Dual Stem Cell Treatment Targets Melanoma Brain Metastases in Mice
Source: Genetic Engineering & Biotechnology News, June 2023
Overall survival for patients with melanoma that has spread to the brain is only four to six months. Immunotherapies, which harness the power of the immune system to attack cancer cells, have garnered excitement in recent years for their potential to revolutionize the treatment of metastatic melanomas, but results from early clinical studies indicate that the prognosis for most patients with brain metastatic disease remains poor.
Scientists from Brigham and Women’s Hospital, a founding member of the Mass General Brigham healthcare system, have integrated multiple therapeutic approaches to more effectively target melanoma in the brain. They developed an allogeneic twin stem cell (TSC) system composed of two tumor-targeting stem cell (SC) populations which they found successfully activated immune responses in metastatic melanoma mouse models that mimic human disease, to suppress tumor growth and prolong survival. The dual stem cell treatment comprised one set of stem cells engineered with a cancer cell-killing virus and another stem cell set engineered to produce immunomodulating proteins that ease the way for the virus to enter cells. The treatment boosted immune cell responses against humanized mouse models of brain metastatic melanoma and was more effective at treating the melanoma than oncolytic virus therapy alone.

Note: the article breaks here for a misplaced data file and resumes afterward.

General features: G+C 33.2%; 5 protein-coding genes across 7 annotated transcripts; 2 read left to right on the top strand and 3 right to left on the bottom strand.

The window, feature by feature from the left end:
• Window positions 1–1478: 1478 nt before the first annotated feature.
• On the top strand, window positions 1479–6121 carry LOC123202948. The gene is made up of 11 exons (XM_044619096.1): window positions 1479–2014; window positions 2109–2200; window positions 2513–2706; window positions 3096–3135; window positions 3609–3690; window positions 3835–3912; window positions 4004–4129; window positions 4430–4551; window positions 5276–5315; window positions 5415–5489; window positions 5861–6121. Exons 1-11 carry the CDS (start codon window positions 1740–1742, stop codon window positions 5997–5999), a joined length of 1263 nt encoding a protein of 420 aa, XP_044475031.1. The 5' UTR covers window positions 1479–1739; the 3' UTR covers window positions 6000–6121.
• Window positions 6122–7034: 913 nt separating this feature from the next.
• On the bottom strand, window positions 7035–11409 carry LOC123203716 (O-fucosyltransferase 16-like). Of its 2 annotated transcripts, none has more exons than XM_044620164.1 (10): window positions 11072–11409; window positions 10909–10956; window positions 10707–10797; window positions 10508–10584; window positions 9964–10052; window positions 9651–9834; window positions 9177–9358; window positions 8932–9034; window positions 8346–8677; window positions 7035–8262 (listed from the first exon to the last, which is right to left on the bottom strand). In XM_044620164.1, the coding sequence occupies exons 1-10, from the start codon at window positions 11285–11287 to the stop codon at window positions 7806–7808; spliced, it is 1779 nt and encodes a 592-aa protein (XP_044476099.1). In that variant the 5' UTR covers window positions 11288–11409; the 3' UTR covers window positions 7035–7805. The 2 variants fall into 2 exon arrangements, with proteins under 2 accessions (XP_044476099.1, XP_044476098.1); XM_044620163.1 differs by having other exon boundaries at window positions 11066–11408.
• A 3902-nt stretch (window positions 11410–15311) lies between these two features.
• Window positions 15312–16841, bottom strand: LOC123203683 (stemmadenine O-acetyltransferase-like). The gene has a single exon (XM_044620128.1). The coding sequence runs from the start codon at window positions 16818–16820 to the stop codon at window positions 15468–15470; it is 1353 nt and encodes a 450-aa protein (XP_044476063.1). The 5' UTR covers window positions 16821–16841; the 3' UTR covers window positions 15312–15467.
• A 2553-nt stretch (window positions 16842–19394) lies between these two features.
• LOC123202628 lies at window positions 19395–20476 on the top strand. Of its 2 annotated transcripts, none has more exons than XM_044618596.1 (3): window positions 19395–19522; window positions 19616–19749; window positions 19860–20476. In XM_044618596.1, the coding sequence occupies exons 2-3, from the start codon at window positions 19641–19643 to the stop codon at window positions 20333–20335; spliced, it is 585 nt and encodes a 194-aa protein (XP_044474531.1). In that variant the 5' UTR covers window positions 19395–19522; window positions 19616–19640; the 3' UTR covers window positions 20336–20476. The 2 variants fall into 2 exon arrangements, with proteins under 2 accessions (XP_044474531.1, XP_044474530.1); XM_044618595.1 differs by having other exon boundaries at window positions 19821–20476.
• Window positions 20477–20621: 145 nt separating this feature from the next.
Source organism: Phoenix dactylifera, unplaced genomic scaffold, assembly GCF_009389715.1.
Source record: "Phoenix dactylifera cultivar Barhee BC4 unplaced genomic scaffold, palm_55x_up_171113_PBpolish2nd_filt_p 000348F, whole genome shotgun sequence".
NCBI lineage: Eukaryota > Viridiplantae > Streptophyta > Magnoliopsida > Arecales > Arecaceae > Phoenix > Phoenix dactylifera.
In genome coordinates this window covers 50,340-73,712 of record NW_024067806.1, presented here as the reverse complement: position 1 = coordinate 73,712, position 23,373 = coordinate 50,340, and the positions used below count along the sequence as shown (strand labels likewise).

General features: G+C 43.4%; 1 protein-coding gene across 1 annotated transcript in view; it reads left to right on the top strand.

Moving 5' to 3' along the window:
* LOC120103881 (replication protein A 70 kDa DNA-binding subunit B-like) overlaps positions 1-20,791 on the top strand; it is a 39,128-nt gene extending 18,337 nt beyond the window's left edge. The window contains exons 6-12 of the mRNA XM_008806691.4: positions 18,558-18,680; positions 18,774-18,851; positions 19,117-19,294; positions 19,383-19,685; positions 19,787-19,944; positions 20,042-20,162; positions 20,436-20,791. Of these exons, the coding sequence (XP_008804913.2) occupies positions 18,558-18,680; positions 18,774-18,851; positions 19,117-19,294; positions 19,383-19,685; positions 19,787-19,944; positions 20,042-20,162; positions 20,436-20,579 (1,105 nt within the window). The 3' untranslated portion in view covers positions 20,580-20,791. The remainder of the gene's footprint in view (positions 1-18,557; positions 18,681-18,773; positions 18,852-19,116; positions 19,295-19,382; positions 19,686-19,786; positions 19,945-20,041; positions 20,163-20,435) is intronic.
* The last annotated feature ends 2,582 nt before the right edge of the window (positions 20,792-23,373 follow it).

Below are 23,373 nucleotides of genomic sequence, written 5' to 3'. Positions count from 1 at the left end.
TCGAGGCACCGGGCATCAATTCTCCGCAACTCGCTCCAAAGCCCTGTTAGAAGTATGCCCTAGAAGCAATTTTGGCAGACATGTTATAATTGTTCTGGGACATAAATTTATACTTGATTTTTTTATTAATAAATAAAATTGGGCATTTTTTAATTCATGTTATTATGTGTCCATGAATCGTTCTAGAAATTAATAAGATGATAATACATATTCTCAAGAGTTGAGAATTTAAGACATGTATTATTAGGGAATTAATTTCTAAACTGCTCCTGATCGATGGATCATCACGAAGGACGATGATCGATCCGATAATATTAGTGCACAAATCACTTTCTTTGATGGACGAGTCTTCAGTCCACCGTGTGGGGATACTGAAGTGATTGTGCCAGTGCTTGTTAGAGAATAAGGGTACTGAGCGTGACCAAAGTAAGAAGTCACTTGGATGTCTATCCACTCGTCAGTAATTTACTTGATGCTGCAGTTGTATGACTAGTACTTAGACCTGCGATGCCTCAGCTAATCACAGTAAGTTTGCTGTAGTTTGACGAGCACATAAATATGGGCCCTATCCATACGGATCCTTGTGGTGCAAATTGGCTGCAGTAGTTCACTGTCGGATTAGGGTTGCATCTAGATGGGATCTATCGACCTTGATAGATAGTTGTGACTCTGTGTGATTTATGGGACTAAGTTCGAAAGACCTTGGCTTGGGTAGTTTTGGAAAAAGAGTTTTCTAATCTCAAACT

“We know that in advanced cancer patients with brain metastases, systemic drugs, given intravenously and orally, do not effectively target brain metastases,” said corresponding author Khalid Shah, MS, PhD, director of the Center for Stem Cell and Translational Immunotherapy (CSTI) and the vice chair of research in the Department of Neurosurgery at the Brigham and faculty at Harvard Medical School and Harvard Stem Cell Institute (HSCI). “We have now developed a new immuno-therapeutic approach that is sustainable and delivered locally to the tumor. We believe that locally delivered immunotherapies represent the future of how we will be treating metastases to the brain.”